Wednesday, 11 July 2012

Kiwisaver Con

Are the asset sales necessary to suck up money being taken from working kiwi’s through the Kiwisaver scheme to fund their retirement? 

It seems so because Stephen Joyce thinks supporting our capital markets is more important than retaining state ownership of our power companies.

It seems most unusual that a Minister of the Crown would consider that supporting capital markets a key responsibility of government and the provision of energy infrastructure a key responsibility of investment markets.

"I don't believe the government's going to back down on that at all," Mr Joyce said on TV One's Q+A programme on Sunday.

He said the role the policy would have in strengthening New Zealand's capital markets had not been discussed enough.

"Now, the New Zealand capital markets actually historically, certainly over the last 10 years, have performed very poorly relative to the rest of the world, and that's because there's been some breaches of faith historically."

The sale of stakes in the energy companies would be an opportunity to list strong companies.

"That's an opportunity to actually strengthen the capital markets and get more kiwis interested," Mr Joyce said.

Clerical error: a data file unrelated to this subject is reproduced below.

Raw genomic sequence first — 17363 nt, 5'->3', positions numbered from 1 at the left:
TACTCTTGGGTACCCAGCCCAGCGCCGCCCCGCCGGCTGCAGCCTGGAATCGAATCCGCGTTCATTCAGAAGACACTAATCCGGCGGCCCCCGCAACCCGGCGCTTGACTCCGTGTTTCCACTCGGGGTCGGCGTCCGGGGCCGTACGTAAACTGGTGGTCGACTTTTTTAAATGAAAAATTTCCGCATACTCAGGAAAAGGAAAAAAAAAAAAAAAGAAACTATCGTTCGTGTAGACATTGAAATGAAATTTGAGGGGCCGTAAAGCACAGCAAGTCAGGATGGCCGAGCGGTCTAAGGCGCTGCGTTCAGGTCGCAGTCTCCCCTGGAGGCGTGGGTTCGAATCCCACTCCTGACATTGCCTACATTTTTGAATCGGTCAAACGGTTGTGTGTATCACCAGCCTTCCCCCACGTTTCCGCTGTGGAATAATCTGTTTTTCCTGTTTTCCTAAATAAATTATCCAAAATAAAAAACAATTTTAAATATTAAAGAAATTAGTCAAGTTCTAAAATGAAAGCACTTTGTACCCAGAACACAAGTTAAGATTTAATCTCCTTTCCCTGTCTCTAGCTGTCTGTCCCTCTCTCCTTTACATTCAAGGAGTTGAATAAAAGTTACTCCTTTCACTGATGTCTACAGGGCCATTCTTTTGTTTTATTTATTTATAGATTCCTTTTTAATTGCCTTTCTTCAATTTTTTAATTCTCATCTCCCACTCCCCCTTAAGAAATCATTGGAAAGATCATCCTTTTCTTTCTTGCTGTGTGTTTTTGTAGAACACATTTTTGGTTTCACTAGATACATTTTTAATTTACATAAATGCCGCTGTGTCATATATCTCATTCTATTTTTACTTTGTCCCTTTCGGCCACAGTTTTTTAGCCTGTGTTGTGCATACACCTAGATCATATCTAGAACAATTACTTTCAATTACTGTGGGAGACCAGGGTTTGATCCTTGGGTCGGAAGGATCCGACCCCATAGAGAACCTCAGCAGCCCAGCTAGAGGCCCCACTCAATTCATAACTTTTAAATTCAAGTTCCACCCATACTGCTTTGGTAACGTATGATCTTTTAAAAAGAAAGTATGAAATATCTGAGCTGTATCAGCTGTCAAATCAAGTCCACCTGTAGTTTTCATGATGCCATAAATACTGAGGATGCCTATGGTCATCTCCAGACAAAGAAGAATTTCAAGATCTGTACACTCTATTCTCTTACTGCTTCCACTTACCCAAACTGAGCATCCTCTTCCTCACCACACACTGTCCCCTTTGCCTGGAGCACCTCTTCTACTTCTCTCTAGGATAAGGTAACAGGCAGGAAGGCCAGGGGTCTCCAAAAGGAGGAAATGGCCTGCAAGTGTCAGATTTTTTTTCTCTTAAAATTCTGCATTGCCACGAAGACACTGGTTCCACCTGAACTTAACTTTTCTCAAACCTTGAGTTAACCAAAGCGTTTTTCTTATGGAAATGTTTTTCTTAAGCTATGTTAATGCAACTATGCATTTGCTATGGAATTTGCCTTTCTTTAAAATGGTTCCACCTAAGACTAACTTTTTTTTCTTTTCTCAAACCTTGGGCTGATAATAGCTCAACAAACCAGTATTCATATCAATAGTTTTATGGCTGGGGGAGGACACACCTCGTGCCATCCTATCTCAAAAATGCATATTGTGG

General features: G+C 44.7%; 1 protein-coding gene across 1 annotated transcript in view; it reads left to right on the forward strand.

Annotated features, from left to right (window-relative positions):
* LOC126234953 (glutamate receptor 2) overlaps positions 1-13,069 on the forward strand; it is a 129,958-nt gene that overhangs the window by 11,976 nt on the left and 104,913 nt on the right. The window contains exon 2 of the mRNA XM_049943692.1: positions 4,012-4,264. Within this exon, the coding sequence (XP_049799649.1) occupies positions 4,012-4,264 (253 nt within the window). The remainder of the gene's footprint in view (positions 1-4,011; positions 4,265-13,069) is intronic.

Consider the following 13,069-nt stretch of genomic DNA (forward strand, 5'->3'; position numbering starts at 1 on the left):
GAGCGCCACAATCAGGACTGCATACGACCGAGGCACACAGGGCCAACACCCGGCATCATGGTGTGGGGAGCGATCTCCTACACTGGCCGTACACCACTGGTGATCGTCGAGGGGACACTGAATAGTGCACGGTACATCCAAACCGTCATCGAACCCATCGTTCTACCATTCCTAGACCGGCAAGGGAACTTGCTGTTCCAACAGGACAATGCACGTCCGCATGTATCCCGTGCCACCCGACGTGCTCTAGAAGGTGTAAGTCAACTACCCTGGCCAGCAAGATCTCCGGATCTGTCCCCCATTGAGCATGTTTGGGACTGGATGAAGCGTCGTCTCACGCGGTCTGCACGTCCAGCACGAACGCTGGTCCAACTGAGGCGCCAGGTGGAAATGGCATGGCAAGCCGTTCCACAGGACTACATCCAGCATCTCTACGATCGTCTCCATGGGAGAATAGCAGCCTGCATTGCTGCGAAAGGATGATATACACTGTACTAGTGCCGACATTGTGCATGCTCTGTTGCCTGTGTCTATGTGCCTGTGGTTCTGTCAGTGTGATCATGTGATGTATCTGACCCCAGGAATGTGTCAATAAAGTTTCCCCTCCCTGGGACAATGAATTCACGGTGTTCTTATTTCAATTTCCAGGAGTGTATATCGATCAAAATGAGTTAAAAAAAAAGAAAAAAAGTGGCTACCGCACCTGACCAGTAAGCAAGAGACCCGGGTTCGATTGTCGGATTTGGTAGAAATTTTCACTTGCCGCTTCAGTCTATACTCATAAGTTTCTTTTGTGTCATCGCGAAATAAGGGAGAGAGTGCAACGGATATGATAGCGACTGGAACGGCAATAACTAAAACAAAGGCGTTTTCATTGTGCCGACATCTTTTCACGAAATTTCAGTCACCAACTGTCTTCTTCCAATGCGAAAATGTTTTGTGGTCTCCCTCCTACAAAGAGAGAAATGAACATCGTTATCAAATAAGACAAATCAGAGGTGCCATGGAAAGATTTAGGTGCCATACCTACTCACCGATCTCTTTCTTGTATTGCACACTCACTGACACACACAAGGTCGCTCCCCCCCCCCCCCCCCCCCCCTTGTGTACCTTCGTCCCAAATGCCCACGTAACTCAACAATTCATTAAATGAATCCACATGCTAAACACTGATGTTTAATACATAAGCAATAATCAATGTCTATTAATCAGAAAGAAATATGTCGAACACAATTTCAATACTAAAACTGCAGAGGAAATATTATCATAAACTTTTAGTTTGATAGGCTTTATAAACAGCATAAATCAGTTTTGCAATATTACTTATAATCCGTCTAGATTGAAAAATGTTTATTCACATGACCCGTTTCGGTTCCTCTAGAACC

No backdown on asset sales, says Joyce NZ NewswireUpdated June 24, 2012, 2:13 pm

It is interesting to note that Mr Joyce comments that “there have been some breaches of faith historically” with reference to the capital markets not always acting honestly. Not only is this a profound understatement but Mr Joyce now expects this den of thieves to be trusted with these assets.

Power companies are nothing less than a pipeline straight to the wallet of every kiwi.  It is easier to avoid paying tax than it is to avoid paying the power bill. 

And this turkey also intends to rely on the Electricity Commission to regulate the “electricity market” which is about as useless a guard dog as any burglar could wish for.


Bill English also openly acknowledges on his National Party Webpage that the asset sales are simply another way of putting your savings in the share market's pocket at your expense.

As well as reducing the Government's debt, the mixed ownership companies will also provide New Zealanders with another investment option for their large and growing pool of savings.